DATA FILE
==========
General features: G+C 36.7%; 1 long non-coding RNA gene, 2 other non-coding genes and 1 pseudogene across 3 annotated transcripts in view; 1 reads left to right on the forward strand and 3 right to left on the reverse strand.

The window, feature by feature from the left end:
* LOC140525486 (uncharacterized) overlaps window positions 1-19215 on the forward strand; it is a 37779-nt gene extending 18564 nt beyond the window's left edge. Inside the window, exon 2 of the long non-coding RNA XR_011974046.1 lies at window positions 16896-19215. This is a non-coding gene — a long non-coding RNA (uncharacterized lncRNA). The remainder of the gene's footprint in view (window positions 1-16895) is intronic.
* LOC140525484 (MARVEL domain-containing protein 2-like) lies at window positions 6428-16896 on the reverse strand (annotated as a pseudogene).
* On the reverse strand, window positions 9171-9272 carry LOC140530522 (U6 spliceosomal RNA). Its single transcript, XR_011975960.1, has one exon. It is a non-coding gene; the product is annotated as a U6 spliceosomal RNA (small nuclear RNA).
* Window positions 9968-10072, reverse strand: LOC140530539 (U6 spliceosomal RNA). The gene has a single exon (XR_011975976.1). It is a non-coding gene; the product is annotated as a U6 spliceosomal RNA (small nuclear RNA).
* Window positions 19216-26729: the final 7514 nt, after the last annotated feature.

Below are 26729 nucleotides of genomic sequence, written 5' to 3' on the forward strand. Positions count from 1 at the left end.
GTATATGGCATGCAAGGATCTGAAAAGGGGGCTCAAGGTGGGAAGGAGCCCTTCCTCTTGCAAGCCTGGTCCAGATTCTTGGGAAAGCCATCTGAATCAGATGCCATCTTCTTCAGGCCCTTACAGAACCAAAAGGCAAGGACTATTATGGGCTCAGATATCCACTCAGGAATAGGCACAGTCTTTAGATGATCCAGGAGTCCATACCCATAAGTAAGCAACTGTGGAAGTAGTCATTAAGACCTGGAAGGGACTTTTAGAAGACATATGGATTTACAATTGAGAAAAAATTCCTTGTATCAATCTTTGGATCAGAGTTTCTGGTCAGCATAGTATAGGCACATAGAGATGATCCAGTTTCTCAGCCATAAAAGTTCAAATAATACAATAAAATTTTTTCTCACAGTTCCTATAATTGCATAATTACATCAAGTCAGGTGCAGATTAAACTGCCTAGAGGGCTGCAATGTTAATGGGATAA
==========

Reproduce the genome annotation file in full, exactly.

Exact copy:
General features: G+C 36.7%; 1 long non-coding RNA gene, 2 other non-coding genes and 1 pseudogene across 3 annotated transcripts in view; 1 reads left to right on the forward strand and 3 right to left on the reverse strand.

The window, feature by feature from the left end:
* LOC140525486 (uncharacterized) overlaps window positions 1-19215 on the forward strand; it is a 37779-nt gene extending 18564 nt beyond the window's left edge. Inside the window, exon 2 of the long non-coding RNA XR_011974046.1 lies at window positions 16896-19215. This is a non-coding gene — a long non-coding RNA (uncharacterized lncRNA). The remainder of the gene's footprint in view (window positions 1-16895) is intronic.
* LOC140525484 (MARVEL domain-containing protein 2-like) lies at window positions 6428-16896 on the reverse strand (annotated as a pseudogene).
* On the reverse strand, window positions 9171-9272 carry LOC140530522 (U6 spliceosomal RNA). Its single transcript, XR_011975960.1, has one exon. It is a non-coding gene; the product is annotated as a U6 spliceosomal RNA (small nuclear RNA).
* Window positions 9968-10072, reverse strand: LOC140530539 (U6 spliceosomal RNA). The gene has a single exon (XR_011975976.1). It is a non-coding gene; the product is annotated as a U6 spliceosomal RNA (small nuclear RNA).
* Window positions 19216-26729: the final 7514 nt, after the last annotated feature.

Below are 26729 nucleotides of genomic sequence, written 5' to 3' on the forward strand. Positions count from 1 at the left end.
GTATATGGCATGCAAGGATCTGAAAAGGGGGCTCAAGGTGGGAAGGAGCCCTTCCTCTTGCAAGCCTGGTCCAGATTCTTGGGAAAGCCATCTGAATCAGATGCCATCTTCTTCAGGCCCTTACAGAACCAAAAGGCAAGGACTATTATGGGCTCAGATATCCACTCAGGAATAGGCACAGTCTTTAGATGATCCAGGAGTCCATACCCATAAGTAAGCAACTGTGGAAGTAGTCATTAAGACCTGGAAGGGACTTTTAGAAGACATATGGATTTACAATTGAGAAAAAATTCCTTGTATCAATCTTTGGATCAGAGTTTCTGGTCAGCATAGTATAGGCACATAGAGATGATCCAGTTTCTCAGCCATAAAAGTTCAAATAATACAATAAAATTTTTTCTCACAGTTCCTATAATTGCATAATTACATCAAGTCAGGTGCAGATTAAACTGCCTAGAGGGCTGCAATGTTAATGGGATAA